These kinds of carpet retailers can be described in 2 words: risk, reward. Many of these carpet retailers will be based out of Georgia, the hub of carpet manufacturing. They typically work by sending you samples, you pick the exact carpet you want, then a carpet installer affiliated with the online retailer visits your home to measure and eventually install the carpet. While it’s important to educate yourself anytime you’re buying carpet, it is critical when dealing with online or 1800 retailers. You need to know exactly what type of carpet you’re getting, be familiar with common scams, and be able to research the retailer to make sure they’re reputable. If this sounds like something you want to do, there’s potential for huge savings, and we wrote an article on online carpet shopping to help you out.
Buying from Carpet Installers
Note: Choosing a good carpet installer can be difficult, but there are companies like HomeAdvisor that will do the homework for you. These installers can often also help you buy your carpet. Click here to enter a form with your zip code to get free quotes from pre-qualified installers in your area.
If you need a small area carpeted, you might want to call a carpet installer. Salespeople often over-measure homes for carpet, and the extra carpet ends up with the carpet installer. They may use this for patching damaged carpet, or they may have enough to sell to you to carpet a room. Most installers don’t have a large storage area, so they have no interest in keeping this carpet around for a long time. This means they will likely sell it to you for cheap. Keep in mind, warranties may be non-existent on this type of carpet—this can be a negotiating point for getting the carpet a reduced cost. If you have a small area you need to be carpeted and want a great deal, consider calling carpet installers in your area and ask them if they can help you out.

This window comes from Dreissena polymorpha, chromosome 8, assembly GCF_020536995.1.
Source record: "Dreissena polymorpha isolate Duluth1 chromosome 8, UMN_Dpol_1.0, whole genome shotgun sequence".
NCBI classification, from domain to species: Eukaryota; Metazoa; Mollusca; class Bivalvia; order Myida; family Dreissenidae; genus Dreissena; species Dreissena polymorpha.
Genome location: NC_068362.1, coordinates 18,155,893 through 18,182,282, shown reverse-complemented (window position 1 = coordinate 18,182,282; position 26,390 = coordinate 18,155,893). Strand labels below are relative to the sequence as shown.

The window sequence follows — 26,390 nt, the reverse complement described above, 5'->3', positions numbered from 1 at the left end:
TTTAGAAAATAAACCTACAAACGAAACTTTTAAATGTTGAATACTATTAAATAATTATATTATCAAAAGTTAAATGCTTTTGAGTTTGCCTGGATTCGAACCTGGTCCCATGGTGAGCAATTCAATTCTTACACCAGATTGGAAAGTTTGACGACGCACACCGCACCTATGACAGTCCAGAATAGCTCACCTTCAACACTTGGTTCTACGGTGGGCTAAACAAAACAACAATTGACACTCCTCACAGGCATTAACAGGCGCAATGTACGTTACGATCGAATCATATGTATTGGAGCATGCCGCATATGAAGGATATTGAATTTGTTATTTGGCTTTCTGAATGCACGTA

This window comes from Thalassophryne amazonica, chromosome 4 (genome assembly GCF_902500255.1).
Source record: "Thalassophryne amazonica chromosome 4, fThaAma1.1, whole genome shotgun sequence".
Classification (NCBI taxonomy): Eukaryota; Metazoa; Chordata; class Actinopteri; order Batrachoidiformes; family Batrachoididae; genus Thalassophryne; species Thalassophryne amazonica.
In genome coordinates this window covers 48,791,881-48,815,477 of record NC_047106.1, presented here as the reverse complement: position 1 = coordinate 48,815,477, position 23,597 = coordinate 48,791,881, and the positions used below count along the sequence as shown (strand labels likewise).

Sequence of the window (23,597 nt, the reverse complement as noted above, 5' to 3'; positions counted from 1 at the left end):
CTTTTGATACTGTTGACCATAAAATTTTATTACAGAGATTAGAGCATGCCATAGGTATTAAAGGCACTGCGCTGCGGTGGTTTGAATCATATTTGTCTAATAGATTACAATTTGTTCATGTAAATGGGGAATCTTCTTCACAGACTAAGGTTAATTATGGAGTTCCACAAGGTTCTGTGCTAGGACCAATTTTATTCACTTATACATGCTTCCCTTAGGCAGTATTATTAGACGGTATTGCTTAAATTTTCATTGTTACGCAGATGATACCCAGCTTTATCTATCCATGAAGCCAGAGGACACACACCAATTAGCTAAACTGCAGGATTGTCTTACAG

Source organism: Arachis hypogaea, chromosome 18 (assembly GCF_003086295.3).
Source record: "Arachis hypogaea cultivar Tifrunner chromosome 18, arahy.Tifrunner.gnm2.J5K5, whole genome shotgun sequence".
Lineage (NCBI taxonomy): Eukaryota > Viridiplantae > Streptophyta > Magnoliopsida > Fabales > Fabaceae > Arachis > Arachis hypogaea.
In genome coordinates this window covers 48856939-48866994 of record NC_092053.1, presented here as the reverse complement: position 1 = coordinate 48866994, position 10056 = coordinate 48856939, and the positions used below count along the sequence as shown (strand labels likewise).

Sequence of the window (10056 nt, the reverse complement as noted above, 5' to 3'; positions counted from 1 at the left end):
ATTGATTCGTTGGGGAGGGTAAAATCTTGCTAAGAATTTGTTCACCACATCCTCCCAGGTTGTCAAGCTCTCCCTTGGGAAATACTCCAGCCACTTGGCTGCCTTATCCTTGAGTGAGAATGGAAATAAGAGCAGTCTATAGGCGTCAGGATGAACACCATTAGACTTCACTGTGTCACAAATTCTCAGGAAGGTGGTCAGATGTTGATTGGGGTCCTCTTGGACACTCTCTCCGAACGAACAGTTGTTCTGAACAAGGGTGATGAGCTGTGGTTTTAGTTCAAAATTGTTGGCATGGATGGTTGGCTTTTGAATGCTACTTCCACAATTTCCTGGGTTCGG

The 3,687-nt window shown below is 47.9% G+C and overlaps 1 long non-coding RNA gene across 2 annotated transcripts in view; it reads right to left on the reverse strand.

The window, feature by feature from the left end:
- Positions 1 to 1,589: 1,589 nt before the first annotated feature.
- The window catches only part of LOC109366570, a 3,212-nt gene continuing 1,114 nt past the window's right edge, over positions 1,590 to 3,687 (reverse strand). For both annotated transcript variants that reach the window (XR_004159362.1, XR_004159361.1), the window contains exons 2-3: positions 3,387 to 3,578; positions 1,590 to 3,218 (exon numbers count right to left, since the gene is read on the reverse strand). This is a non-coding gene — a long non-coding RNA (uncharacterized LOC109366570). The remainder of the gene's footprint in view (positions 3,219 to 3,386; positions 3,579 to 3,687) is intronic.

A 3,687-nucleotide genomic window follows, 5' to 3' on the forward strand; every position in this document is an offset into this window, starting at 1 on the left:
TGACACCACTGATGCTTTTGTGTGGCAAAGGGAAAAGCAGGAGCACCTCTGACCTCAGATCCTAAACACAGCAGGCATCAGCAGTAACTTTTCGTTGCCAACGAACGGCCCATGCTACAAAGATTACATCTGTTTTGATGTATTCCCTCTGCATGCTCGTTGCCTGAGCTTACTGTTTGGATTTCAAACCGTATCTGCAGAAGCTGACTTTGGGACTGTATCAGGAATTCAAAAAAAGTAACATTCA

It’s possible for carpet installer to work with a carpet wholesaler and sell carpet to houses. This makes the installer more of a shop-at-home retailer, which I’ll describe next…
Shop-at-Home Carpet Retailers
Some retailers bring the shopping to you. They’ll come to your home with catalogs and samples from which you can choose. They’ll setup for your home to be measured and the carpet delivered/installed. This can be very convenient, but it’s also usually a little pricier. Similar to online retailers, you’ll also want to know carpet and the company you’re dealing with very well; these types of businesses are in good position to sell you worthless carpet and be nowhere to find by the time you realized you’ve been ripped off. As long as you know what you’re getting and trust the reputation of the company who’s selling it to you, this can be a great way to buy carpet for those who don’t want to fight traffic and shop in-store.
Sometimes I will be asked about carpet wholesalers. Technically a wholesaler only sells to businesses, not individuals. Some companies have manufacturers or wholesalers might also have a retail side of their business. Most of the time when a customer comes across a “wholesaler,” it is just a normal carpet retailer who wants their carpet to sound cheaper.
Captain’s parting words!
Whether you want the most dependable, cheapest, easiest, most convenient, need a big house carpeted or a small room, there’s a carpet retailer for everyone. Each type has its pros and cons, so I can’t say one’s better than the other. If you plan on buying from an online/1800 company, a carpet installer, or a shop-at-home retailer, doing your homework is more important than ever; you can get scammed from any type of retailer, but these types of retailers can disappear and you’ll never even know who to take legal action against. Choose your carpet retailer wisely, and you’re on your way to a carpet purchase you’ll love for years.
Any questions on where to buy carpet? Leave a comment below.